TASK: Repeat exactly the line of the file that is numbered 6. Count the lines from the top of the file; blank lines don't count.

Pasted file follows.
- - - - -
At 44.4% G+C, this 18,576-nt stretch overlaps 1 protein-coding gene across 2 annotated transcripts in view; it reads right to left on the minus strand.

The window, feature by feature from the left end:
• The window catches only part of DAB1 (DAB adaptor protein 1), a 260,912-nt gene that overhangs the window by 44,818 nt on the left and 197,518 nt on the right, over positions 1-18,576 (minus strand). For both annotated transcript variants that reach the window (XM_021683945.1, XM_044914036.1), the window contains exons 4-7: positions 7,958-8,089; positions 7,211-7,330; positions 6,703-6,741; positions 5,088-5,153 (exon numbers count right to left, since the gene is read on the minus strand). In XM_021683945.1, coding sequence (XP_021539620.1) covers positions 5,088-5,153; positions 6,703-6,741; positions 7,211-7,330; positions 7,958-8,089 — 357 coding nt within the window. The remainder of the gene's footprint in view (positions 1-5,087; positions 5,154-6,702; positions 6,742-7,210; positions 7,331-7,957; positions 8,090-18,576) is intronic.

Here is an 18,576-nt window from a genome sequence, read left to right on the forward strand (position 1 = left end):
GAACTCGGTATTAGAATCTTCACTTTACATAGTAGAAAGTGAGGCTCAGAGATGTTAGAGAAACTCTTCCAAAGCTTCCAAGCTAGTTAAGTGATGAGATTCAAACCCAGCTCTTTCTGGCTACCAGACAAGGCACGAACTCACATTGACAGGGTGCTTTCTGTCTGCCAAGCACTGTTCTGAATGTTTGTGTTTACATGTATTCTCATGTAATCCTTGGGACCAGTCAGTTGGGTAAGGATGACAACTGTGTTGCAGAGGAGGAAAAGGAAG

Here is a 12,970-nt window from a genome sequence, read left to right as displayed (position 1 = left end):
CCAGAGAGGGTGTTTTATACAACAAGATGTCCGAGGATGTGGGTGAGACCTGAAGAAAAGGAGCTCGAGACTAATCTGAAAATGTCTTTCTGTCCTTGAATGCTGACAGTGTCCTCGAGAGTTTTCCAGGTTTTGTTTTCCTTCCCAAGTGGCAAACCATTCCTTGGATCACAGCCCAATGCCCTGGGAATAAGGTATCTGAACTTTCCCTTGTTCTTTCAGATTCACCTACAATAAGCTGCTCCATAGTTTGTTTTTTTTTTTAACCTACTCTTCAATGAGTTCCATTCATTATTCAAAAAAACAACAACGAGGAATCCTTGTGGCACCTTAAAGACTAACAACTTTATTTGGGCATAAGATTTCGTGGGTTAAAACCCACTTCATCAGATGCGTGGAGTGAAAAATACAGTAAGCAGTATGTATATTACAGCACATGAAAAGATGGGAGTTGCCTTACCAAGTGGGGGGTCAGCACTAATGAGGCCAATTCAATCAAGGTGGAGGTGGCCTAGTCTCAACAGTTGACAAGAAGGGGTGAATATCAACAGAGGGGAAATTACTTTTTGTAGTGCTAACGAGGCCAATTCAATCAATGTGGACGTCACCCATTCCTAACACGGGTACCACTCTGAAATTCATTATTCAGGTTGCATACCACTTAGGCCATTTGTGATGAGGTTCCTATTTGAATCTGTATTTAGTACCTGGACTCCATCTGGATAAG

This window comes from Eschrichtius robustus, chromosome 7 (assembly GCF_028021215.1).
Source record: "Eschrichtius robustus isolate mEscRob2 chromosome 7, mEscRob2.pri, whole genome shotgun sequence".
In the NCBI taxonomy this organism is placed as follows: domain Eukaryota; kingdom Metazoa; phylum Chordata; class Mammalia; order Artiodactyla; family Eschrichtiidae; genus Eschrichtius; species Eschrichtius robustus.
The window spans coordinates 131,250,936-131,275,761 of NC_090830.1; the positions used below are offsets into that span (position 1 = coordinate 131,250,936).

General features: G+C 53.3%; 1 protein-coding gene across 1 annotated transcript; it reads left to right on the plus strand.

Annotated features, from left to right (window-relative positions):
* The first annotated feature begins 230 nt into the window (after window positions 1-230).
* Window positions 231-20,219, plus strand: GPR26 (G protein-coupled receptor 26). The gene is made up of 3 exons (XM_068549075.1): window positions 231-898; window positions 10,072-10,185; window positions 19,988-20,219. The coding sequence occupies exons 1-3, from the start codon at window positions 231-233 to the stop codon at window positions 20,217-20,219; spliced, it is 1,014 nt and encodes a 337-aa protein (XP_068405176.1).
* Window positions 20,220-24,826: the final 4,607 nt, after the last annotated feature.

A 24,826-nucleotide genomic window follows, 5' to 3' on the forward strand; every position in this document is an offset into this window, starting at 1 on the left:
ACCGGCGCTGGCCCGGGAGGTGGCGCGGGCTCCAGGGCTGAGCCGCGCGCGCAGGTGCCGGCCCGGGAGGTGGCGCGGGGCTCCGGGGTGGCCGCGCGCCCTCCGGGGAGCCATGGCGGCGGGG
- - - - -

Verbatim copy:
Here is a 12,970-nt window from a genome sequence, read left to right as displayed (position 1 = left end):